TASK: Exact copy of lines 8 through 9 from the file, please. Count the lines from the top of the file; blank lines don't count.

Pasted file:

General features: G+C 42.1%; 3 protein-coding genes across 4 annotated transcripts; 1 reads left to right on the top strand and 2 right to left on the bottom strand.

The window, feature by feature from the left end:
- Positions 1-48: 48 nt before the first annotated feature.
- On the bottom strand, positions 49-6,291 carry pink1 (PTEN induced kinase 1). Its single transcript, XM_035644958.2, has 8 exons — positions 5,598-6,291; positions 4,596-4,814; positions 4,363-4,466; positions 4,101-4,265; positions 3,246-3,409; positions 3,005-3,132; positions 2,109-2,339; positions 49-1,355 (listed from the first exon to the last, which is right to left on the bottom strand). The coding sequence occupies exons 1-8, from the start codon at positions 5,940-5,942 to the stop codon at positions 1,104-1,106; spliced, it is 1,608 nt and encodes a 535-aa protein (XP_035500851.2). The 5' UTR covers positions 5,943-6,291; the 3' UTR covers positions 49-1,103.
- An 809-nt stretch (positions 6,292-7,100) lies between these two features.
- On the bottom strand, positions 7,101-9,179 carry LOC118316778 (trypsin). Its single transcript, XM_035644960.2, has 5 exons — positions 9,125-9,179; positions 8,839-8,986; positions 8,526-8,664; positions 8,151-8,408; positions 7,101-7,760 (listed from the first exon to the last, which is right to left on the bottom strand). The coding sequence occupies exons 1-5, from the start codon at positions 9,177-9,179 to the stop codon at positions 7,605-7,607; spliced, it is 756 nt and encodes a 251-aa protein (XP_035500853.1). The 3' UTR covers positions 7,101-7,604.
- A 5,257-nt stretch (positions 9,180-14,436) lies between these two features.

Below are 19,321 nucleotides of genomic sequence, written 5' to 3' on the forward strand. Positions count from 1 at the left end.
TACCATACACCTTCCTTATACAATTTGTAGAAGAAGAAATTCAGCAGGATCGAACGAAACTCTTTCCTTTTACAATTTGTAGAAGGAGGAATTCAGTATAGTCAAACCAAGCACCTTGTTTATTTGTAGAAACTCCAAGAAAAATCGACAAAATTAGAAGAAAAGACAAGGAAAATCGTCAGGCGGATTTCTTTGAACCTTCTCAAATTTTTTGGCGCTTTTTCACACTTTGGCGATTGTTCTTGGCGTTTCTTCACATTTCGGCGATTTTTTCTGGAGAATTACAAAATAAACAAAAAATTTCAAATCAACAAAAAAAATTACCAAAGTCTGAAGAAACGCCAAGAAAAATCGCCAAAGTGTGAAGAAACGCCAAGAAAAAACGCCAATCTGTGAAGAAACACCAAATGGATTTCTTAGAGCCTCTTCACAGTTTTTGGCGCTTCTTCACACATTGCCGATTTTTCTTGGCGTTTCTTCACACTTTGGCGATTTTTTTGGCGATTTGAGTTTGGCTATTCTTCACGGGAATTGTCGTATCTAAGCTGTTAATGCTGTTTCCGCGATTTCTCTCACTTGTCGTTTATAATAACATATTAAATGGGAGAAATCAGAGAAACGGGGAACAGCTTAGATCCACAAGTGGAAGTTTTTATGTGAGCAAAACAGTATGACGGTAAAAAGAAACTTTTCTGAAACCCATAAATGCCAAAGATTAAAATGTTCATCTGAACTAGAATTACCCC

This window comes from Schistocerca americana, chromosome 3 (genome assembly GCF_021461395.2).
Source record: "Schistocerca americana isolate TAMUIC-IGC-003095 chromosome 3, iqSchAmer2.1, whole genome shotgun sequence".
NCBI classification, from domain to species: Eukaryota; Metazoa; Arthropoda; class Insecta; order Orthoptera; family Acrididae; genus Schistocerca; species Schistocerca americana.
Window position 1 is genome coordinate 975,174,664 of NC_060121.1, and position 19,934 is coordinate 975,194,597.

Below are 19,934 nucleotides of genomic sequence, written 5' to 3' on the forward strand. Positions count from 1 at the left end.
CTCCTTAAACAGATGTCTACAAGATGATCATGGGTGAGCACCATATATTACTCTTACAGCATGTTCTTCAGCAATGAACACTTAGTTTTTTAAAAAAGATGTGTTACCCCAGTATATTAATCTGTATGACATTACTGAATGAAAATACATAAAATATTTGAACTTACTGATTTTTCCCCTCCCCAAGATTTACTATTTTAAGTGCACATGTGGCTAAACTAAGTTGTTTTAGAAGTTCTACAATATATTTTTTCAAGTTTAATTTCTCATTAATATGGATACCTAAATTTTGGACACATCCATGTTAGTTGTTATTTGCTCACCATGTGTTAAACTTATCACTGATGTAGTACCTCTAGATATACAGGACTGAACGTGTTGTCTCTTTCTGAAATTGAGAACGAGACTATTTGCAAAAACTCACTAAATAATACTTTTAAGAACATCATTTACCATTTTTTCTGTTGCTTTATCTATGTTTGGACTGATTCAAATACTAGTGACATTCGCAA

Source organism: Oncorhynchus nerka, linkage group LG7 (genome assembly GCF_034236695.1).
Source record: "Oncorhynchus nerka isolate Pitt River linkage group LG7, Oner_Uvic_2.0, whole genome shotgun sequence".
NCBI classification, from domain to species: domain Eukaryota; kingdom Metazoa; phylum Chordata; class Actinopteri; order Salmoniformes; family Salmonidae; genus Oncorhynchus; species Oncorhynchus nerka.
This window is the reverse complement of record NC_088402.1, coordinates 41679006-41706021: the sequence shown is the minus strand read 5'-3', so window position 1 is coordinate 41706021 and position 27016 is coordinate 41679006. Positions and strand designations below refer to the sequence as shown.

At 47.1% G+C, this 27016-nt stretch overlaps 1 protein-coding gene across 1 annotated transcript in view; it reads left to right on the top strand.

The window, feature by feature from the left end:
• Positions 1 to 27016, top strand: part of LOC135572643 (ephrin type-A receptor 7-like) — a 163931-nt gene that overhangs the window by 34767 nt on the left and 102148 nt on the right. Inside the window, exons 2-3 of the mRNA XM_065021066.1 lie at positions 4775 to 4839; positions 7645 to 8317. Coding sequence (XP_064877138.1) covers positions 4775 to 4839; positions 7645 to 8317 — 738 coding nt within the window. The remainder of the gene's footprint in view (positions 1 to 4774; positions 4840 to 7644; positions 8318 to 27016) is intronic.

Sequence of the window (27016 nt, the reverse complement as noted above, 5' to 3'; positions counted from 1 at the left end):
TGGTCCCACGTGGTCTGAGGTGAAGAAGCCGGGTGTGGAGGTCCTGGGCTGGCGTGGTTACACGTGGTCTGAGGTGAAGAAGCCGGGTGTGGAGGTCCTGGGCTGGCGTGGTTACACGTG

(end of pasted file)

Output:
Below are 19,321 nucleotides of genomic sequence, written 5' to 3' on the forward strand. Positions count from 1 at the left end.
TACCATACACCTTCCTTATACAATTTGTAGAAGAAGAAATTCAGCAGGATCGAACGAAACTCTTTCCTTTTACAATTTGTAGAAGGAGGAATTCAGTATAGTCAAACCAAGCACCTTGTTTATTTGTAGAAACTCCAAGAAAAATCGACAAAATTAGAAGAAAAGACAAGGAAAATCGTCAGGCGGATTTCTTTGAACCTTCTCAAATTTTTTGGCGCTTTTTCACACTTTGGCGATTGTTCTTGGCGTTTCTTCACATTTCGGCGATTTTTTCTGGAGAATTACAAAATAAACAAAAAATTTCAAATCAACAAAAAAAATTACCAAAGTCTGAAGAAACGCCAAGAAAAATCGCCAAAGTGTGAAGAAACGCCAAGAAAAAACGCCAATCTGTGAAGAAACACCAAATGGATTTCTTAGAGCCTCTTCACAGTTTTTGGCGCTTCTTCACACATTGCCGATTTTTCTTGGCGTTTCTTCACACTTTGGCGATTTTTTTGGCGATTTGAGTTTGGCTATTCTTCACGGGAATTGTCGTATCTAAGCTGTTAATGCTGTTTCCGCGATTTCTCTCACTTGTCGTTTATAATAACATATTAAATGGGAGAAATCAGAGAAACGGGGAACAGCTTAGATCCACAAGTGGAAGTTTTTATGTGAGCAAAACAGTATGACGGTAAAAAGAAACTTTTCTGAAACCCATAAATGCCAAAGATTAAAATGTTCATCTGAACTAGAATTACCCC